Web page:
Yes, FHIR will be used in radiology.
If we think about radiology, there are all kinds of interactions that don’t work very well today.
Currently, there’s a procedure step performed with DICOM that doesn’t seem to be widely implemented. This particular area could be augmented with FHIR.
Example: There may be discrete data located in a DICOM SR or trapped in an ultrasound. Using FHIR, this data could be accessed through a second API on the PACS that could provide metadata or structured report data about the DICOM image.
Specifically, in terms of the PACS, significant data can be extracted via FHIR APIs. Workflows can also be affected in unique ways, such as the modification of orders or notifications of the presence of a new order.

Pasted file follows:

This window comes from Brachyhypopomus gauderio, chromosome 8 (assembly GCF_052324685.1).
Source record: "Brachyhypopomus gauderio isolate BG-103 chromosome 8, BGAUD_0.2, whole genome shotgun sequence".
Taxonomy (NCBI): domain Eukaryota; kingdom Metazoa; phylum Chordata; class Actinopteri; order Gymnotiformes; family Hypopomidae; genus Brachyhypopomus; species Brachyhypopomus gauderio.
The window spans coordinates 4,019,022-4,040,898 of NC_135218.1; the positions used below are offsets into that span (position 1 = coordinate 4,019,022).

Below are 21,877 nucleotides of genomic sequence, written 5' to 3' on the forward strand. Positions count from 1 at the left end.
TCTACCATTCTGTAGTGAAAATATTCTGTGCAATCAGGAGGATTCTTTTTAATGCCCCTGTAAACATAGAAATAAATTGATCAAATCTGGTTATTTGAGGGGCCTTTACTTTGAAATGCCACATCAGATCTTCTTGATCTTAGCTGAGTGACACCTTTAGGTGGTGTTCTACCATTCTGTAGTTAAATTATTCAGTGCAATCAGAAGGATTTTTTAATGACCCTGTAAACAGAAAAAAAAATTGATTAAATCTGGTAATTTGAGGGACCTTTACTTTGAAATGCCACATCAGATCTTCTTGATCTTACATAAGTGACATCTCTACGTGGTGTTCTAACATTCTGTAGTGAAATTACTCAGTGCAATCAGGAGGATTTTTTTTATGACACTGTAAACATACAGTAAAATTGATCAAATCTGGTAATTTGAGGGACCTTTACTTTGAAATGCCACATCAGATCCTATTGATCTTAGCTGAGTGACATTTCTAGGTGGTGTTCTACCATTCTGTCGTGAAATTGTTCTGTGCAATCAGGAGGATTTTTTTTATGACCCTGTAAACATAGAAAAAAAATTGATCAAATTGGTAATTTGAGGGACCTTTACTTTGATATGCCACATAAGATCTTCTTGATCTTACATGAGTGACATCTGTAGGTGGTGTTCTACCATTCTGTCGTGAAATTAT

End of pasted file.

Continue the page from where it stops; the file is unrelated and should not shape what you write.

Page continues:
To learn more about how FHIR APIs are changing health data exchange, download our whitepaper: The future of interoperability: Web APIs & HL7 FHIR.
Radiology has a challenge because most practices are reading from multiple institutions. The ultimate goal is to have a unified work list – a single place to go and see the list of things that need to be read. The problem is that there are no APIs currently in use; meaning that a large part of that work list integration is incredibly difficult because getting access to the source of data is nearly impossible.
Looking beyond PACS, radiology workflow has the potential to be deeply improved with FHIR API’s ability to communicate with various systems at the source of truth, rather than simply depending on the current push model of data exchange. Corepoint Integration Engine is deployed in a large number of radiology clients to assist in solving these workflow problems.Tags: FHIR, radiology